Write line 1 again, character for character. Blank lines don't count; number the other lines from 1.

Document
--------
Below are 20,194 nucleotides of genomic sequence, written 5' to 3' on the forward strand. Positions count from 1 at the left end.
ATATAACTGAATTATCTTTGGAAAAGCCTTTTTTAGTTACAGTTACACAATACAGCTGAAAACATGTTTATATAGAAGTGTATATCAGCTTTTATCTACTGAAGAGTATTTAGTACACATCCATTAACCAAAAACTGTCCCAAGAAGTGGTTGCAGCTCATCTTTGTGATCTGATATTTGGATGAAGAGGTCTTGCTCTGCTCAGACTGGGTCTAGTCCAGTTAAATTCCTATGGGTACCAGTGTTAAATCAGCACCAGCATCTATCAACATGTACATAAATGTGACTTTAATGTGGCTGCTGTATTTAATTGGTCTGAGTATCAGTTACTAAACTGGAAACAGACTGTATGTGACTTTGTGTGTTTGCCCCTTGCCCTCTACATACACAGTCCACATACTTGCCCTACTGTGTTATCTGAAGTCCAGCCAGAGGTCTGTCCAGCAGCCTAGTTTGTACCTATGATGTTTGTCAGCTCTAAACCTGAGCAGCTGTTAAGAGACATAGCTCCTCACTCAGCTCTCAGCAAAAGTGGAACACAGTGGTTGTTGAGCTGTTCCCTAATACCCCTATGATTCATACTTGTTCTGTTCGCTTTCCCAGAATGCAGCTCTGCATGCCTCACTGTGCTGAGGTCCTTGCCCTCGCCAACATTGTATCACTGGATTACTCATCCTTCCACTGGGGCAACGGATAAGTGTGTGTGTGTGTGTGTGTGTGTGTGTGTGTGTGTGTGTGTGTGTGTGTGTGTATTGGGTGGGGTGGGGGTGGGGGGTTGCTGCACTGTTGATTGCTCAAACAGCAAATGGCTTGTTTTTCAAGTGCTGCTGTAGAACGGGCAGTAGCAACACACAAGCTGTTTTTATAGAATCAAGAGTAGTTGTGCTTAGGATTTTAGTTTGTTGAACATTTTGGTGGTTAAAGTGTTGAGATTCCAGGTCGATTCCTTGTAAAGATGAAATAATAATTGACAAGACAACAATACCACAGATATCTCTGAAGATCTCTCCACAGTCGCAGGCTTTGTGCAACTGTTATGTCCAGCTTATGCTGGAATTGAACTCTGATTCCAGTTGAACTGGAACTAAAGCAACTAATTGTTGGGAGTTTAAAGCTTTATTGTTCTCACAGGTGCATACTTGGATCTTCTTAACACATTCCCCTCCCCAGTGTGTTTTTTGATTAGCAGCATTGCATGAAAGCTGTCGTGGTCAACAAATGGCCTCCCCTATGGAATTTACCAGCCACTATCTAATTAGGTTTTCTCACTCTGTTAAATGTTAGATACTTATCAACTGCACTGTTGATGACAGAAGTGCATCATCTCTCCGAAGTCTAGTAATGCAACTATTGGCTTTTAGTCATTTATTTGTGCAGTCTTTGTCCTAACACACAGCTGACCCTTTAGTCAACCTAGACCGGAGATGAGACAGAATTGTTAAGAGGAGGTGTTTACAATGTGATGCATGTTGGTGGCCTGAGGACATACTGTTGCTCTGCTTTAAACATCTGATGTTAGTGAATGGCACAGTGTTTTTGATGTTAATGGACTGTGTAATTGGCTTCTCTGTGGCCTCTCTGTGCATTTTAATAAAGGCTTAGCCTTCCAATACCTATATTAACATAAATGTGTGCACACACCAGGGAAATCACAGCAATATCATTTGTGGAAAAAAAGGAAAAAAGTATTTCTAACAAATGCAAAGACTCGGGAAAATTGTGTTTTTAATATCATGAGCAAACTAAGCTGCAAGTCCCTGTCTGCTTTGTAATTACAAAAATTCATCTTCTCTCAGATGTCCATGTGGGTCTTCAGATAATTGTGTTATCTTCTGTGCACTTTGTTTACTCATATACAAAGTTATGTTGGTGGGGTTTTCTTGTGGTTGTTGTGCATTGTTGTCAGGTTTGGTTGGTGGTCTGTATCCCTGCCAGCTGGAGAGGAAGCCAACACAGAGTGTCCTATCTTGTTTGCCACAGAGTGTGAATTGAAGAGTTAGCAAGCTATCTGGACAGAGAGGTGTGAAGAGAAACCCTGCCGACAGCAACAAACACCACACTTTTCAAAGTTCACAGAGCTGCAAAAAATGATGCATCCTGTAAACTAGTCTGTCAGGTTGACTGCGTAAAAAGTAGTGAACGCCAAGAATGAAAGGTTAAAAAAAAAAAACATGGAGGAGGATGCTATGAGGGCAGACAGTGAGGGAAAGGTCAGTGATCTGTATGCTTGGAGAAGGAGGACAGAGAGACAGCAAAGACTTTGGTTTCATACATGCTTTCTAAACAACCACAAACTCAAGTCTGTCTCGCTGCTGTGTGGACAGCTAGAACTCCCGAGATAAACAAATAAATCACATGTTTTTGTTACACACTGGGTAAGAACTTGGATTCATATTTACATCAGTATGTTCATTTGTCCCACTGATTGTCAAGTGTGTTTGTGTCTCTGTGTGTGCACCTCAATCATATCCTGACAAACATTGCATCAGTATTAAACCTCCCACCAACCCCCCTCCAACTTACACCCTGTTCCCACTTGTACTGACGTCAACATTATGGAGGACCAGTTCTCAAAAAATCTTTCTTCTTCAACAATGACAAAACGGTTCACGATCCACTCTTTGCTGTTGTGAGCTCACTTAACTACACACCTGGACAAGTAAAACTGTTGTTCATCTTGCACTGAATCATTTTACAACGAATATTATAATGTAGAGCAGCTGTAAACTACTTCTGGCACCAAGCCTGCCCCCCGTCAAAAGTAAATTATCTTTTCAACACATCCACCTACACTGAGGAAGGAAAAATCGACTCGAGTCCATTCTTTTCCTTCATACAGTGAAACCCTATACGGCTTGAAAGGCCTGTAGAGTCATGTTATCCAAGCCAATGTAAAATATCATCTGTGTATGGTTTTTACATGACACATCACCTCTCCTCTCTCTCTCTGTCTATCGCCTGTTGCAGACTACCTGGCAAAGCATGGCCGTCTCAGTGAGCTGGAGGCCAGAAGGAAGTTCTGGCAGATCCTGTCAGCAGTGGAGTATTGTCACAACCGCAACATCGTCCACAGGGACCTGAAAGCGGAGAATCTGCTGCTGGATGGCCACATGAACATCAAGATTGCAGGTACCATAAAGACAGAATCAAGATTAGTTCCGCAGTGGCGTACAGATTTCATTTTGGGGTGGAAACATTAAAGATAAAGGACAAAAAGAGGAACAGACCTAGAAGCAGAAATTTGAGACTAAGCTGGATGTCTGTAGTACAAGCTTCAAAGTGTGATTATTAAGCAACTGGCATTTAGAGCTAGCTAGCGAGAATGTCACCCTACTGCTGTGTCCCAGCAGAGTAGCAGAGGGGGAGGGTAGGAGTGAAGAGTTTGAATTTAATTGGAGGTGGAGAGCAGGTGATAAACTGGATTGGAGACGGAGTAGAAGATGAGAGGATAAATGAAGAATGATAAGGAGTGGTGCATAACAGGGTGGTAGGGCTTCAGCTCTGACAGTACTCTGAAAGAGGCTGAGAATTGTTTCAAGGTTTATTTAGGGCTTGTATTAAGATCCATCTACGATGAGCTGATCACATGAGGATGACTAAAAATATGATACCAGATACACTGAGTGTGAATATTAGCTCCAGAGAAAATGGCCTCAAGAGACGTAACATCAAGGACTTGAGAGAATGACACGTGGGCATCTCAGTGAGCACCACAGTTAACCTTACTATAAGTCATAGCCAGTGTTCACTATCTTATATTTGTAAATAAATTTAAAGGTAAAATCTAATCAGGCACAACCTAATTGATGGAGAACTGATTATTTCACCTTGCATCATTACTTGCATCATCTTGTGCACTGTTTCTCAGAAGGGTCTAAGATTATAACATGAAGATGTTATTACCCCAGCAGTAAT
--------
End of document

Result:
Below are 20,194 nucleotides of genomic sequence, written 5' to 3' on the forward strand. Positions count from 1 at the left end.